MagnaCare contends the Complaint fails to plead damages because it seeks " an indeterminate amount that is not based on any identified objective criterion." (Mem. Supp. Defs.' Mot. to Dismiss 8.) But there is no requirement that damages be pled based on a " identified objective criterion." See 29 U.S.C. § § 1106, 1108, 1109. When a fiduciary engages in a prohibited transaction, the fiduciary is liable for losses to the plan, profits made by it through the use of assets of the plan, and other equitable or remedial relief. See 29 U.S.C. § 1109(a). The Complaint alleges that MagnaCare's breaches--increasing its management fees for laboratory diagnostic services and durable medical equipment claims and increasing its administrative fee by improperly adjudicating claims--caused the Funds to overpay MagnaCare and providers. This is sufficient to plead damages.[7]

B. State Law Claims

(1) ERISA Preemption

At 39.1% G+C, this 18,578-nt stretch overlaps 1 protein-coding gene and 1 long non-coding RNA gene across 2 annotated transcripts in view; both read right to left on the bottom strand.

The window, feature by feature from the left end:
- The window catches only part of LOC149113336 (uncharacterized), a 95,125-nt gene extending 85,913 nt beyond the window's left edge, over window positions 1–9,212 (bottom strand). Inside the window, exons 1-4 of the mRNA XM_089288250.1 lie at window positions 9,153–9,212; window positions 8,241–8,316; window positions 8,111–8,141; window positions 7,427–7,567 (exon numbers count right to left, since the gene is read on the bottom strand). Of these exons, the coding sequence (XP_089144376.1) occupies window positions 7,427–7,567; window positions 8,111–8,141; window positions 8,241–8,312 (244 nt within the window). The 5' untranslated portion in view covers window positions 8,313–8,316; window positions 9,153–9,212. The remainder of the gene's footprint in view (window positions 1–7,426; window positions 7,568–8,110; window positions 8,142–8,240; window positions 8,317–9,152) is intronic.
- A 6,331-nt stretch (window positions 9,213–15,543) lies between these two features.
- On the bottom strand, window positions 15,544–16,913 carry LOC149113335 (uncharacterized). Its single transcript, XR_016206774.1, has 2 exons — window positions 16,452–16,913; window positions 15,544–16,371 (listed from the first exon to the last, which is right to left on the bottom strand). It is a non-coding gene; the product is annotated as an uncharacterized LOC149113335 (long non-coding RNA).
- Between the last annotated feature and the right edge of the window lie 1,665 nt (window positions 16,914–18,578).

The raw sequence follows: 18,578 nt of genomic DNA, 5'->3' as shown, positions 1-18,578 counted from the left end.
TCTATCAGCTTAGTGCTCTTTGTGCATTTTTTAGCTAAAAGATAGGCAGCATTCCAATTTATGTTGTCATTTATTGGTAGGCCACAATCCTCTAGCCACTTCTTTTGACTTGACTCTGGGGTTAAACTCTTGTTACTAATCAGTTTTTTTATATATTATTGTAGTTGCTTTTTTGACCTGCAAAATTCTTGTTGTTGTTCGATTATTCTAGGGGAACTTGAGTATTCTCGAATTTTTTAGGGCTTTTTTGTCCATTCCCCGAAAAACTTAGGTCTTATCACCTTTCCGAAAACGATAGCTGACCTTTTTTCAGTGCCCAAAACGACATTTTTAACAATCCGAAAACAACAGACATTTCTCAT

MagnaCare argues the Trustees' state law claims are preempted by ERISA § 502. The ERISA preemption regime presents a tangle of three preemption doctrines expressed in statutory provisions that " perhaps are not a model of legislative drafting." Metro. Life Ins. Co. v. Massachusetts, 471 U.S. 724, 739, 105 S.Ct. 2380, 85 L.Ed.2d 728 (1985); see Aetna Health Inc. v. Davila, 542 U.S. 200, 214 n.4, 124 S.Ct. 2488, 159 L.Ed.2d 312 (2004) (highlighting relationship between express, conflict, and complete preemption). " To preempt [state law], a 'clear and manifest purpose' by Congress is required." Liberty Mut. Ins. v. Donegan, 746 F.3d 497, 506 (2d Cir. 2014) (quoting N.Y. State Conf. of Blue Cross & Blue Shield Plans v. Travelers Ins. Co., 514 U.S. 645, 655, 115 S.Ct. 1671, 131 L.Ed.2d 695 (1995)). And courts address claims of preemption " with the starting presumption that Congress does not intend to supplant state law." Travelers, 514 U.S. at 654 (citations omitted).